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Abstract. There is a growing awareness that titania (TiO2) and TiO2-based oxide systems are the most promising candidates for the development of photoelectrodes for photoelectrochemical cell (PEC) for solar-hydrogen production . The PEC is equipped with a single photoelectrode (photoanode) and cathode, both of which are immersed in an aqueous electrolyte. In this work we present a sol-gel method to prepare TiO2 thin films on ITO using tetraisopropoxides of titanium, acetylacetone, 1-butanol and Tween 80 as surfactant.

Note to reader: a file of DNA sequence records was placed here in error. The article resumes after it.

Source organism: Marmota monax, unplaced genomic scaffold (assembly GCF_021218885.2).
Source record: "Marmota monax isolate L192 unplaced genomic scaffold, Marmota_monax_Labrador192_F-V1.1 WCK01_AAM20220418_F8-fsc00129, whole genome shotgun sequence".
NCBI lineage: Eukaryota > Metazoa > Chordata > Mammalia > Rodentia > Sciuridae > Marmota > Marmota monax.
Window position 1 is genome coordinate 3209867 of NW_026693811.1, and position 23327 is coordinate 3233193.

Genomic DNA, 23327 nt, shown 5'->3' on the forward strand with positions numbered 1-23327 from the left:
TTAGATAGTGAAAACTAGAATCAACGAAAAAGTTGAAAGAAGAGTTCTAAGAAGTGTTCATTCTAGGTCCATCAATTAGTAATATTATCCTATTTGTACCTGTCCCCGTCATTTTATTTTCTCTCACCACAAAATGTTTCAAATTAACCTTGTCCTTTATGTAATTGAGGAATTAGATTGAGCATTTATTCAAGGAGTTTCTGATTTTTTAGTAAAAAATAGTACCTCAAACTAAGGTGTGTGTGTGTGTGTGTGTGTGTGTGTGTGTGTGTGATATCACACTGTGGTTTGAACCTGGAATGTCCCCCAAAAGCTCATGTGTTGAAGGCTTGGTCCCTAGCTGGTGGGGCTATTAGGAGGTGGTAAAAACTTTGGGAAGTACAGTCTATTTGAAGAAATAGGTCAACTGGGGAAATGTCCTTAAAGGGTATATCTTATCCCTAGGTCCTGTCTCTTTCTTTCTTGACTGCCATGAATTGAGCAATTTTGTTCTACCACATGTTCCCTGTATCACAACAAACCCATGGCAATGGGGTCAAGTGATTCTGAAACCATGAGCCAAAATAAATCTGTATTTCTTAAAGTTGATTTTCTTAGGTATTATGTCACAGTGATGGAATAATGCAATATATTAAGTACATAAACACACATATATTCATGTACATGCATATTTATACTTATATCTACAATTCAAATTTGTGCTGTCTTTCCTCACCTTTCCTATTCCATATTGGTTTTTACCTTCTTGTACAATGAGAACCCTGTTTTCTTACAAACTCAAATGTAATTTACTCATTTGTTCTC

Processes in Isotopes and Molecules IOP Publishing Journal of Physics: Conference Series 182 (2009) 012080 doi:10.1088/1742-6596/182/1/012080 TiO2 thin films prepared by sol - gel method R C Suciu1, E Indrea1, T D Silipas1, S Dreve1, M C Rosu1, V Popescu2, G Popescu2 and H I Nascu2 1 National Institute for Research and Development of Isotopic and Molecular Technologies, 65-103 Donath, 400293 Cluj-Napoca, Romania 2 Technical University of Cluj-Napoca, Physics Department, 15 C Daicoviciu, 400020 Cluj-Napoca, Romania E-mail: email@example.com Abstract. There is a growing awareness that titania (TiO2) and TiO2-based oxide systems are the most promising candidates for the development of photoelectrodes for photoelectrochemical cell (PEC) for solar-hydrogen production . The PEC is equipped with a single photoelectrode (photoanode) and cathode, both of which are immersed in an aqueous electrolyte. In this work we present a sol-gel method to prepare TiO2 thin films on ITO using tetraisopropoxides of titanium, acetylacetone, 1-butanol and Tween 80 as surfactant. The films were deposited on ITO coated glass slides by spray pyrolysis. UV-VIS spectra and fluorescence measurements were made for the solutions and films. X-ray diffraction was used for structural investigations and the morphology of the film was studied by Scanning Electron Microscopy. 1. Introduction TiO2 has found wide and important applications in many fields of chemical engineering and materials engineering including either traditional catalysis, or photocatalysis, dye-sensitized solar cells, lithium- insertion-based devices, integrated circuits, gas sensors and in the paint industry . Most of these applications are a consequence of its n-type semiconducting property and realized with micro or nano structured TiO2 powders or thin films. A number of methods have been employed to prepare TiO2 films, including e-beam evaporation, sputtering, chemical vapor deposition and sol-gel process. The sol-gel conventional method uses the hydrolytic route, which involves the initial hydrolysis of the alkoxide precursor followed by continual condensations between the hydrolysed particles forming the gel. This process is carried out at room temperature, and the desired morphological properties of the particles are obtained by controlling the conditions under which the synthesis is carried out. Moreover, sol-gel processing route is particularly attractive for the scaling-up of oxide thin films fabrication, since the liquid precursor can easily be applied on a substrate by dipping, spinning or spraying  and heat treated at lower temperatures. The spray-coating technique potentially offers the advantage of conformal film deposition on non- planar structures (e.g. steps, stacks or trenches) on semiconductor chips . In this paper, we report the preparation of TiO2 films using the hydrolytic sol-gel process to obtain the oxide and the spray-coating technique to deposit the films on ITO glass substrates. c 2009 IOP Publishing Ltd 1 Processes in Isotopes and Molecules IOP Publishing Journal of Physics: Conference Series 182 (2009) 012080 doi:10.1088/1742-6596/182/1/012080 2. Experimental 2.1. Preparation of coating solution Firstly, 1-butanol sol was made, which include 0.496M commercial ultrapure titanium isopropoxide (TTIP, Fluka), 0.28M acetylacetone (99%, Alfa Aesar), 0.92M H2O and 1-butanol (absolute). Subsequently, Tween 80 and 1-butanol solvent were added to the 1-butanol sol. During the sol preparation, the alkoxide solution was vigorously stirred at room temperature, so as to keep a homogeneous mixture of the chemical compositions. 2.2. Deposition and thermal treatment of precursors films The film consists on five layers of TiO2 was obtained by spray pyrolisis. The as obtained films were heat-treated at 600ºC, 1 h. 2.3. Analysis UV–VIS absorption spectra of the TiO2 coating solutions and thin films deposited on ITO glass were taken on a JASCO V-550 spectrometer. X-ray diffraction (XRD) measurements were performed using a BRUKER D8 Advance X-ray diffractometer, working at 45 kV and 45 mA. The Cu Kα radiation, Ni filtered, was collimated with Soller slits. A germanium monochromator was used. The data of the X-ray diffraction patterns were collected in a step-scanning mode with steps of ∆2θ = 0.01°. Pure silicon powder (standard sample) was used to correct the data for instrumental broadening. The microstructural informations obtained by single X-ray profile Fourier analysis of the TiO2 anatase nanoparticles were the effective crystallite mean size (Deff) and the root mean square (rms) of the microstrains, averaged along the [hkl] direction, <ε2>1/2hkl . The Warren-Averbach X-ray profile Fourier analysis of the (101) and (200) anatase peak profiles were processed by the XRLINE  computer program. The unit cell parameters were calculated by Rietveld refinement using the PowderCell software . PowderCell program enables a quantitative phase (volume fractions) analysis method by comparison of the different scattering powers of the component materials. The morphology of the films was investigated by Scanning Electron Microscopy using a JSM 5600 LV field emission – high resolution scanning electron microscope equipment with an Oxford INCA Crystal electron backscattering diffraction (EBSD) systems. 3. Results and Discussion 3.1. Precursor characterization The X-ray diffraction pattern of the dried (100ºC) hydrolyzed precursors, shown in figure 1, evidences its amorphous nature with a slight crystallization tendency. The powder prepared by sol-gel method was quasi-amorphous to X-ray as long as it was calcined below 500°C. On heating to 500°C, for 1h the reflections corresponding to titania anatase are detected (figure 1). Figure 2 shows the effective crystallite size distribution for the powder obtain by the heat treatment of the precursor solution at 500°C, respectively 600ºC. 3.2. Films characterization The UV absorption property of TiO2 films is a important factor for the photocatalyst. The UV spectra of TiO2 films before and after calcinations were shown in figure 3. It has been reported that the band- gap electronic transition of anatase TiO2 is indirect . After heat treatment the intensities of absorption peaks of TiO2 film increased and the peak position slightly shifted to a higher wavenumber, because formation of TiO2. 2 Processes in Isotopes and Molecules IOP Publishing Journal of Physics: Conference Series 182 (2009) 012080 doi:10.1088/1742-6596/182/1/012080 0.02 1600 TiO anatase (101) TiO anatase (105) TiO anatase (211) TiO anatase (200) TiO anatase (004) TiO anatase (103) TiO anatase (112) TiO anatase (215) 1400 TiO anatase (220) TiO anatase (116) TiO anatase (301) TiO anatase (204) 0.015 Distribution probability 1200 2 Intensity (a. u.) 2 2 2 2 2 2 1000 2 2 2 2 2 0.01 800 O 600 C 600 O 0.005 400 500 C O 200 300 C 500 C O O 600 C O 100 C 0 0 50 100 150 200 250 300 350 400 450 20 30 40 50 60 70 80 O Real space distance R ( A ) 2θ ( ) Figure 1. The X-ray diffraction pattern of the Figure 2. Effective crystallite size distribution titania precursor dried at 100ºC, and calcined at along the  crystallographic direction for 300ºC, 500ºC and 600ºC. the TiO2 anatase structure. With regard to the relationship between the absorption coefficient α and the incident photon energy hν near the band edge, one can write out a good approximation  as (α × hν)1/2= A (hν - Eg )1/2, where the photon energy is hν, h being the Planck constant, and Eg is the indirect optical band-gap. From the function curve (α × hν)1/2 vs hν, shown in figure 4, the band gap energy of indirect transition is calculated to be about 3.45 eV, which is larger than of 3.2 eV reported for the bulk TiO2 anatase, indicating a quantum size effect . 1,8 6 E = 3,45eV 1,6 g 5 1,4 Absorbance ( a. u.) 4 1,2 1/2 (α x hν) 3 1 0,8 2 a 0,6 1 0,4 b 0 300 400 500 600 700 800 900 1,5 2 2,5 3 3,5 4 4,5 Wavenumber (nm) hν (eV) Figure 3. UV-VIS measurement of TiO2 thin Figure 4. (αhν)1/2 as a function of hν for the films before (a) and after (b) the heat treatment. TiO2 film after the heat treatment. The diffraction pattern of the TiO2/ITO thin film (figure 5) exhibit the diffraction peaks owning to anatase phase however, thiny amount of the rutile phase (7.4% volume fraction) at 2θ of 27.43° was also detected. The value of the anatase particles size are Deff = 5.4 nm, indicating low crystallinity of the anatase phase. 3 Processes in Isotopes and Molecules IOP Publishing Journal of Physics: Conference Series 182 (2009) 012080 doi:10.1088/1742-6596/182/1/012080 4 3 10 TiO anatase (101) ITO (222) 4 2.5 10 TiO rutile (101) 2 104 Intensity ( a. u.) 2 TiO anatase (004) ITO (400) 2 1.5 104 ITO (440) 4 ITO (622) 1 10 2 5000 0 30 40 50 60 70 80 Figure 5. The XRD patterns of TiO2/ITO thin 2θ ( O ) film. The films were free from the pinholes and cracks as generally observed in sprayed films due to its high deposition temperature (figure 6). Formation of was study SEM using quantitative analyses such as EDX (figure 7). This analysis confirms the TiO2 thin films formation also. Figure 6. SEM images of anatase TiO2. Figure 7. EDX measurements of TiO2 thin film. 4. Conclusions TiO2 thin films were prepared by a sol-gel spray coating process using titanium alkoxide. XRD analysis of our titanium precursor powder shows that starting from 500°C annealing temperature the TiO2 anatase is the main crystalline phase. The band gap energy of indirect transition of the TiO2 thin films is calculated to be about 3.45 eV, indicating a quantum size effect. Our nano structured TiO2 thin films which has a little red-shifted compared with the band-gap energy of the TiO2 indirect electronic transition may be a more efficient candidates in the development of photoelectrodes for photoelectrochemical cell (PEC) used in solar-hydrogen production. References  Nowotny J, Sorrell C C, Sheppard L R and Bak T 2005 Int. J. Hydrogen Energy 30 521-44  Abou-Helal M O and Seeber W T 2002 Appl. Surf. Sci. 195 53-62  Knoth K, Schlobach B, Hunne R, Schultz L and Holzapfel B 2005 Physica C 426-431  Schwartz R W, Schneller T and Waser R 2004 C. R. Chimie 7 433-461  van Bercum J G M, Vermeulen A C, Delhez R, T H de Keijser and Mittemeijer E M 1994 J. Appl. Phys. 27 345-353  Aldea N and Indrea E 1990 Comput. Phys. Commun. 601 55-159  Kraus W and Nolze G 1996 J. Appl. Crystallogr. 29 301-303  Linsebigler A L, Lu G Q and Yates J T 1995 Chem. Rev. 95 735-758. 4